Issue Number 190
March 1995
A Monthly Safety Bulletin from The Office of the NASA Aviation Safety Reporting System
P.O. Box 189, Moffett Field, CA 94035-0189

The Low-Down on Altimeter Settings

Airplane buzzing a Control TowerASRS recently received three reports from three separate operations, all occurring on the same day and referring to the same situation--low barometric pressure at an Alaska airport. Although these incidents occurred at a single northerly location, they offer a reminder to pilots in other parts of the country that the season is not past for unusually low barometric settings. They are also of interest because of several misconceptions expressed by reporters about ATC/FSS responsibilities in regard to altimeter settings. Here are excerpts:

  • ATIS [reported altimeter] 28.84. No mention of low altimeter was made. Center cleared us [up] to FL330. Leaving FL180, altimeters were set to 28.92 Captain and 29.92 First Officer (F/O). At FL320 Captain's altimeter, I called FL320 for 330. The First Officer called 330 noticing the wrong altimeter setting on my side. I immediately leveled off and descended to FL330...while resetting my altimeter to 29.92. In the future, I intend to be much more careful when resetting and cross-checking the altimeters, especially when low altimeter settings are reported. I feel this mistake might have been avoided if the ATIS had mentioned the low altimeter setting.

In recording the ATIS, some controllers may emphasize the altimeter setting by stating, for example, "a low 28.84." Some Flight Service Station briefers also adhere to this practice. However, this procedure is not mandatory.

  • Destination weather [reported altimeter] 28.83. Prior to initial descent, the Second Officer received and put the ATIS information on the landing bug card, except the altimeter was written as 29.83... The Captain started [a] go-around at the same time the Tower reported they had a low altitude alert warning from us... ATC does use the term low/low after low altimeter settings. At what setting it is required, I don't know, but I feel any time it is below 29.00, it should be used.

Again, there is no requirement for controllers to notify pilots of unusually low barometric conditions, although many controllers elect to do so. The phrasing "low/low" is a technique used by some controllers to emphasize a particularly low altimeter setting, but pilots shouldn't count on hearing it.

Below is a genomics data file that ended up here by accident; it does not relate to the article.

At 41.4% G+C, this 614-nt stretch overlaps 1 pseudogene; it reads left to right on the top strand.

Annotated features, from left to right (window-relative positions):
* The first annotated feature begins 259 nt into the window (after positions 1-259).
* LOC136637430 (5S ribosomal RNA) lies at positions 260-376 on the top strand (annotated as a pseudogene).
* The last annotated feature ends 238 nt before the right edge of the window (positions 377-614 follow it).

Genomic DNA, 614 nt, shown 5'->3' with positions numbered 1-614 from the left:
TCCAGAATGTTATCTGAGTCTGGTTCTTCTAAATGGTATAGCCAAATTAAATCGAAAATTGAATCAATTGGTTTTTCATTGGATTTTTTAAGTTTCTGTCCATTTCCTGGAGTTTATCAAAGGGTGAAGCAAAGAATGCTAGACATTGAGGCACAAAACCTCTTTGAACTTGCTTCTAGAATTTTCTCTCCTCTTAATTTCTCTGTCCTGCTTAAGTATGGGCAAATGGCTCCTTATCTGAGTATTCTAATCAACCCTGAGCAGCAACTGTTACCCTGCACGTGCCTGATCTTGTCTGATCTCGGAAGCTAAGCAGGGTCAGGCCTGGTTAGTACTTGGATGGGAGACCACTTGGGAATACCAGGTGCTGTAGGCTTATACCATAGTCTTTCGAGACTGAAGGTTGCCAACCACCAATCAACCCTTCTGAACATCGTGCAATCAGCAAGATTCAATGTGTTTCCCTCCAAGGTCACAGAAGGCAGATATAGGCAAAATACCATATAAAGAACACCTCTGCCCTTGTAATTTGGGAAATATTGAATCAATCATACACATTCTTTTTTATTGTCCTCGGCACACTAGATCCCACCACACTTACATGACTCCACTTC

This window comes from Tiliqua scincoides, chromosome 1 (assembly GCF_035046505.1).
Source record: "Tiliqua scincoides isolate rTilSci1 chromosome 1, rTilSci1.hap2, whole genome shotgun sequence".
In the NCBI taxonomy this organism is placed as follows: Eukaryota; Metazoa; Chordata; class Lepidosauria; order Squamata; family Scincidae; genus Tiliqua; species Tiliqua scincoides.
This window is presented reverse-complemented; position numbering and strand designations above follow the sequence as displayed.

• We departed [airport] where the local altimeter setting was 28.84... About 15 minutes after reaching cruise altitude FL410 the copilot noticed we had set 28.92 rather than 29.92 at FL180. We reset the altimeter...and descended to FL410... In over 30 years of flying, this may have been the tenth time that I've had an altimeter setting below 29.00. We are careful in setting the hundredths portion (.92) of the altimeter, but need to consider the total setting (29.92). It can jump up and bite you occasionally.

This Captain recognizes the bottom line: it is the flight crew's responsibility to ensure correct setting of the altimeter, and to maintain good cockpit communication to catch any errors.

High to Low, Look Out Below!

A general aviation pilot flying in the Great Lakes region encountered an extreme instance of barometric pressure changes. His story also illustrates why it's important for pilots to note significant changes in barometric pressure readings during preflight checks of weather along an intended flight route:

  • Southeast bound [on airway] at 17,000 feet indicated altitude, controller reported my altitude encoder indicated 16,000 feet on the readout. I had departed VFR and picked up my IFR clearance at about 4,000 feet... I had set the barometric pressure as provided by Center when clearance was provided. I was approaching a cold front which was lying north to south over Lake Michigan. The controller asked if I had a backup encoder. I said no, and asked for an altimeter setting. The setting provided was 1 inch lower than the previous provided setting (about 100 nm earlier). I reset my altimeter... After the reset my altimeter now indicated 16,000 feet... The problem was evidently a very steep pressure gradient behind an approaching the [cold] front...

A Toss and a Catch

Altimeter setting mishaps are more often due to human performance fluctuations than the barometric variety. Here's what happened to a flight crew that forgot to "wipe the slate clean":

  • The engineer threw the ATIS up onto the center console (or perhaps he handed it up to me and I put it there). The altimeter on the ATIS called for 30.17 When we set this in up front and ran the approach check, the sharp engineer remembered that he had copied down 29.67 and brought this to our attention. We had turned the ATIS sheet face up rather than the arrival ATIS which he had copied on the [back]. Weather at our destination was 300 feet, and the difference in altimeter settings between 30.17 and 29.67 was 500 feet. Had this not have been caught by the engineer or later through ATC, the results might have been disastrous. This could be the result of having the company departure/arrival ATIS on the same sheet...

"Practice in Little Things, Proceed to Greater" Cessna aircraft

Springtime usually brings an increase in flight activities, and with it, the challenge to instructors of supervising many small but vital cockpit details. Two flight instructors relate how neglect of small matters led to significant consequences.